Jamaican born DJ Clive "Kool Herc" Campbell is credited as being highly influential in the pioneering stage of hip hop music, in the Bronx, after moving to New York at the age of thirteen. Herc created the blueprint for hip hop music and culture by building upon the Jamaican tradition of toasting – or boasting impromptu poetry and sayings over music – which he witnessed as a youth in Jamaica.

Herc and other DJs would tap into the power lines to connect their equipment and perform at venues such as public basketball courts and at 1520 Sedgwick Avenue, Bronx, New York, a historic building "where hip hop was born". Their equipment was composed of numerous speakers, turntables, and one or more microphones. In late 1979, Debbie Harry of Blondie took Nile Rodgers of Chic to such an event, as the main backing track used was the break from Chic's Good Times.
Kool DJ Herc is credited as being highly influential in the pioneering stage of hip hop music.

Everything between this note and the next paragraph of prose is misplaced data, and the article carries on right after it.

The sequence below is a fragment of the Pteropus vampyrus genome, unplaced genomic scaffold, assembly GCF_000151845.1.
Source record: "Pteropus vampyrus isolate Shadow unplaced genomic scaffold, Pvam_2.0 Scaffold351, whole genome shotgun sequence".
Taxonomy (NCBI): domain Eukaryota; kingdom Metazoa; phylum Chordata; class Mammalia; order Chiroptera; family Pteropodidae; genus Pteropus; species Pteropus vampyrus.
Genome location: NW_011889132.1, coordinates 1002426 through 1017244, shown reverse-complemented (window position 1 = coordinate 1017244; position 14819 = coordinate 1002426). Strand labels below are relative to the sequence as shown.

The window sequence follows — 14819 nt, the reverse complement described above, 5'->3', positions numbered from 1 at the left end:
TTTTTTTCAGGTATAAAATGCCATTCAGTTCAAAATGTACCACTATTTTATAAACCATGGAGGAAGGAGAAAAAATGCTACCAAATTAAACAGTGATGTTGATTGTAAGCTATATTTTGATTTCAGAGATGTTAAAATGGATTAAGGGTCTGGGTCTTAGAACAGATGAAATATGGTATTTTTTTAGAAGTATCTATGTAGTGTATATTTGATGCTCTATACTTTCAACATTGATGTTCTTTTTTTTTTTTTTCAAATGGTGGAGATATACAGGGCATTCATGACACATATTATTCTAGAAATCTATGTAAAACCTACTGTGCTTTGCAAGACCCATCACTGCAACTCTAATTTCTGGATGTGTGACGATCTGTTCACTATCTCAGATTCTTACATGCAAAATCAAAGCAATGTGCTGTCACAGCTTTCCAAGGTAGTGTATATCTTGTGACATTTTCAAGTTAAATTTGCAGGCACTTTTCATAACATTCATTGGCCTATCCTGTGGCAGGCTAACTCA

Herc, along with Grandmaster Flash was also the developer of break-beat deejaying, where the breaks of funk songs—the part most suited to dance, usually percussion-based—were isolated and repeated for the purpose of all-night dance parties. This breakbeat DJing, using hard funk, rock, and records with Latin percussion, formed the basis of hip hop music. Campbell's announcements and exhortations to dancers would lead to the syncopated, rhymed spoken accompaniment now known as rapping. He dubbed his dancers break-boys and break-girls, or simply b-boys and b-girls. According to Herc, "breaking" was also street slang for "getting excited" and "acting energetically". Herc's terms b-boy, b-girl and breaking became part of the lexicon of hip hop culture, before that culture itself had developed a name.